Birkhill Infants School

The Wicked Witch of the West

Drama as a Curricular Focus

This is an infant school - ages 5-8, UK Key Stages 1-2, just outside Chesterfield. Jackie King, a class teacher at the school, uses drama as a central tool for her teaching. The work she does with the children is integrated into the curriculum, as demonstrated below, but also culminates in a major stage production for which the school has developed a high reputation. The following outlines the processes in developing last year's production of The Wizard of Oz.

There are many photographs of this production available as well as the entire performance on video

The next iteration of this process actually begins in May '99, after that it will not run again until May 2000. We therefor suggest that we use Birkhill as one of the prototype projects so that we have the materials when we come to assemble the whole project. It also gives us something solid to work on before the summer break.

Cross Curricular Drama

Due to the many constraints upon the Primary curriculum now all planning has to be tightly tied into the National Curriculum. At the end of each Summer Term all our Y2 children transfer to the local junior school. We now produce a large end of term concert/show that is the pinnacle of our History and Geography work from the half term.

The Process

The Jitterbugs

We look at the History and Geography Curriculum and choose a vehicle for learning. This year we chose North America and we compared and contrasted it to our locality. We looked at the Native Americans, their lives and customs. We learnt about National holidays in America and how their culture and life style is different to ours.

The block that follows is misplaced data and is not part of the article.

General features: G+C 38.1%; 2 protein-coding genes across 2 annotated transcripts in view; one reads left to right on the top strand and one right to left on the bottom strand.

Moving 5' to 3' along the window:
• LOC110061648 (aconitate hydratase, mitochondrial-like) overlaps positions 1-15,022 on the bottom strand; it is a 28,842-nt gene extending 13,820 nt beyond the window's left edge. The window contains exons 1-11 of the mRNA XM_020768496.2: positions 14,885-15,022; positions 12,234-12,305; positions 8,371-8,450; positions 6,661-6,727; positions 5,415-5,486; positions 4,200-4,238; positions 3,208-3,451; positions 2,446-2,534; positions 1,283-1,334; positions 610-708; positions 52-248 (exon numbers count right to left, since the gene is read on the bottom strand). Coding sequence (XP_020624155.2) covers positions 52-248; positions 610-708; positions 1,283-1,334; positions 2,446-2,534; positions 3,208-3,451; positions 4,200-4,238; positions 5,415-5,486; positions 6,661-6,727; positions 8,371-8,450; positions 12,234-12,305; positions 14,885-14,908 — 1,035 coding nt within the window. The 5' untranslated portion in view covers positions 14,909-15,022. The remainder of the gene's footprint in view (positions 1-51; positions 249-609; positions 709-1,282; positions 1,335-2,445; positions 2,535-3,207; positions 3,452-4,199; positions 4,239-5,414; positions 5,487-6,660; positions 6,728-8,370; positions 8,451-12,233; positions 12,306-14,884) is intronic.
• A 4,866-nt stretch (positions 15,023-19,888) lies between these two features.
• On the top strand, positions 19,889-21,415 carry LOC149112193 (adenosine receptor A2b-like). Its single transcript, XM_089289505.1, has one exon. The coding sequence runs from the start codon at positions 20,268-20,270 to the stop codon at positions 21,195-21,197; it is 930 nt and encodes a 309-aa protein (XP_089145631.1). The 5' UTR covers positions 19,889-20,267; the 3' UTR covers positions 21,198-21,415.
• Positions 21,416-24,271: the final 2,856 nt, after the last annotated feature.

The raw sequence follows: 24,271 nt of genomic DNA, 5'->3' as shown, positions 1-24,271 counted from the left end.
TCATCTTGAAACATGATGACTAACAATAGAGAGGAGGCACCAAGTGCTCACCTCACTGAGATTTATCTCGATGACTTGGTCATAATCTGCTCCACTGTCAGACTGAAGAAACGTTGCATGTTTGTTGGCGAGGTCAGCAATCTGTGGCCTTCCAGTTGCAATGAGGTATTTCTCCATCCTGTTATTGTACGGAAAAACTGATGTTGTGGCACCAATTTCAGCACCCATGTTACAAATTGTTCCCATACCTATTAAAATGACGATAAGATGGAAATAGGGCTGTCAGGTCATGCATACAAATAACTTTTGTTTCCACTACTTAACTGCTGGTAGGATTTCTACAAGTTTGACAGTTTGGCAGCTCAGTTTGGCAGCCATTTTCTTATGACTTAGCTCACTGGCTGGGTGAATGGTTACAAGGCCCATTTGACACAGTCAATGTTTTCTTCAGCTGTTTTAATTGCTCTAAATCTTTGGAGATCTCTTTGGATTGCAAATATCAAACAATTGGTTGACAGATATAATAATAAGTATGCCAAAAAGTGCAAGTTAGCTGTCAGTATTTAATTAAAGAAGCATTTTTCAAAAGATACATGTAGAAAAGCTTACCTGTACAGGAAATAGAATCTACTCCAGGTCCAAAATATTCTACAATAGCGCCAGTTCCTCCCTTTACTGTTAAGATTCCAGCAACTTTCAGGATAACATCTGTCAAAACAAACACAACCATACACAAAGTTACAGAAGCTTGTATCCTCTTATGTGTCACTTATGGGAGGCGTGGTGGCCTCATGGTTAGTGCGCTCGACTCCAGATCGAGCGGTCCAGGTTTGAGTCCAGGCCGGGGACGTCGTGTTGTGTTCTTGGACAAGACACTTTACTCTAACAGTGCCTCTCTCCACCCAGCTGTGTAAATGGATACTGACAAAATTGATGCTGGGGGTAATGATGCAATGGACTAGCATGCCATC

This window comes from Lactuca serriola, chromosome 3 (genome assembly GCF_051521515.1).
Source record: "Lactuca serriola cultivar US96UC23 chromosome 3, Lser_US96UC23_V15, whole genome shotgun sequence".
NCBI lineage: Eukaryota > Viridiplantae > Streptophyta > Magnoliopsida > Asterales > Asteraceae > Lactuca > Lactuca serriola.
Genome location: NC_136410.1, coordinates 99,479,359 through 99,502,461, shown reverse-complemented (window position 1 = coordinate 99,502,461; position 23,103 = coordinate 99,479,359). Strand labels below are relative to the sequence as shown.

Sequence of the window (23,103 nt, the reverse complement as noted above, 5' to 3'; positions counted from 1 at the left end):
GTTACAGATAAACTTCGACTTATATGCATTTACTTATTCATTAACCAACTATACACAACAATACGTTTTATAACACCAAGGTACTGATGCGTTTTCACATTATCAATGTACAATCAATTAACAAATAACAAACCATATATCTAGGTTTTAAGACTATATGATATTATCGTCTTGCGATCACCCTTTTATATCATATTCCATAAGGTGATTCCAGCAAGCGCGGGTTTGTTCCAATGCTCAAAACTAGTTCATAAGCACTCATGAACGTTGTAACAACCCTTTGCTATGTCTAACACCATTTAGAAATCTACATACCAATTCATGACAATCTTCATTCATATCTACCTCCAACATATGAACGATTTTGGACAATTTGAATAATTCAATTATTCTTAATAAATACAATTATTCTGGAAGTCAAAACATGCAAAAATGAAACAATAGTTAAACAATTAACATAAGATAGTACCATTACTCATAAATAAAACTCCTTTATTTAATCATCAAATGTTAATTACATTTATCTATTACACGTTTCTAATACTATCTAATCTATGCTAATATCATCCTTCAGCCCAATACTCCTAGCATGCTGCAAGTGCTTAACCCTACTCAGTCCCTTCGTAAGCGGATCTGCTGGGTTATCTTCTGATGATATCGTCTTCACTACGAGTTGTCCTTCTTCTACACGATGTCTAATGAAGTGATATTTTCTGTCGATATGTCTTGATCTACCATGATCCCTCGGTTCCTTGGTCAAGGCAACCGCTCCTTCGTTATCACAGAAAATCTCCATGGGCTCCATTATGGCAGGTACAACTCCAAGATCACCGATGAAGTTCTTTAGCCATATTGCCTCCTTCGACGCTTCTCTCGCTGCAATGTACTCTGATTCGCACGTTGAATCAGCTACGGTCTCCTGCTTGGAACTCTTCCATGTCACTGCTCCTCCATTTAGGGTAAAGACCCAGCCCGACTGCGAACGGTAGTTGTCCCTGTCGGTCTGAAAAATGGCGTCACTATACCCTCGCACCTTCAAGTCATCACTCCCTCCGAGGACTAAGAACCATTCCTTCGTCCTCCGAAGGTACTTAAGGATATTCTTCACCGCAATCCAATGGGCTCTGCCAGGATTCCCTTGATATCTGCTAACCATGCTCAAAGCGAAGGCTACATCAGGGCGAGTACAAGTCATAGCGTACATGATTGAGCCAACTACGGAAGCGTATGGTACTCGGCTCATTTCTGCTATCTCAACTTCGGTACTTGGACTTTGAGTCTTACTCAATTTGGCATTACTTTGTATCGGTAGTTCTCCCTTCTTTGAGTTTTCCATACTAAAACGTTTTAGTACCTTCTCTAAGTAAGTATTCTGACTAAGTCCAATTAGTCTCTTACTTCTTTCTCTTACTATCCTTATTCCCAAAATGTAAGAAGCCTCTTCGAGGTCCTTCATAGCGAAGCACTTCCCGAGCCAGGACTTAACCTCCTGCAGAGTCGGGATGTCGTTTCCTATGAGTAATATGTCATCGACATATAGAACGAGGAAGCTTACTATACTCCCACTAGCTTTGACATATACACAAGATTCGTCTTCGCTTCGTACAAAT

We talked, discussed and learnt about the climate and the adverse weather they can have out there and this led us into the well known story of The Wizard of Oz.

To begin the show/drama process I read or tell the children the story and explain all the different characters. The children then decide if they would like to take a main part, be part of a group, to narrate or sing. We hold auditions and the children improvise scenes and sing in small groups or as solos. At the end of the audition period when all the children have auditioned for as many or few parts as they wish during dinnertimes, I begin the long and difficult decision of who takes which role.

Rehearsals begin mainly during lunch times; the children work in groups and we improvise one scene at a time. We work through the story and then the children develop their own words and actions.

No script as such is ever written but we link the concert together with read narration. The songs are learnt during singing sessions already established in the curriculum and I play for rehearsals, 'though I find a good pianist for show week. Eventually all the children are taken in the hall and each section is slowly put together.

Somehow it all comes together and a great deal of Drama vocabulary, e.g. dress the stage, enter, exit, presence, project etc. are begun to be used by the children. Eventually the show is learnt through many rehearsals and lots of fun is had by all involved. Tickets are sold and we sell out for all three performances.

The children received a standing ovation on the last night a very proud moment!!!!!!!!!!!!

Parent comment: "It was absolutely fantastic I don’t know how you get them to do it but don’t ever stop they were a credit to you, school, Derbyshire County Council and Drama schools all over the world. Very well done" What more of a reason do you need?


The Planning Process

The following links show the planning process used by Jackie to demonstrate the way The Wizard of Oz fits into the whole curriculum for the year 2 group involved. Click below to see these tables in a separate window, or click the links to the left to keep them in this frame.

Example lesson plan
Example weekly plan
Example annual plan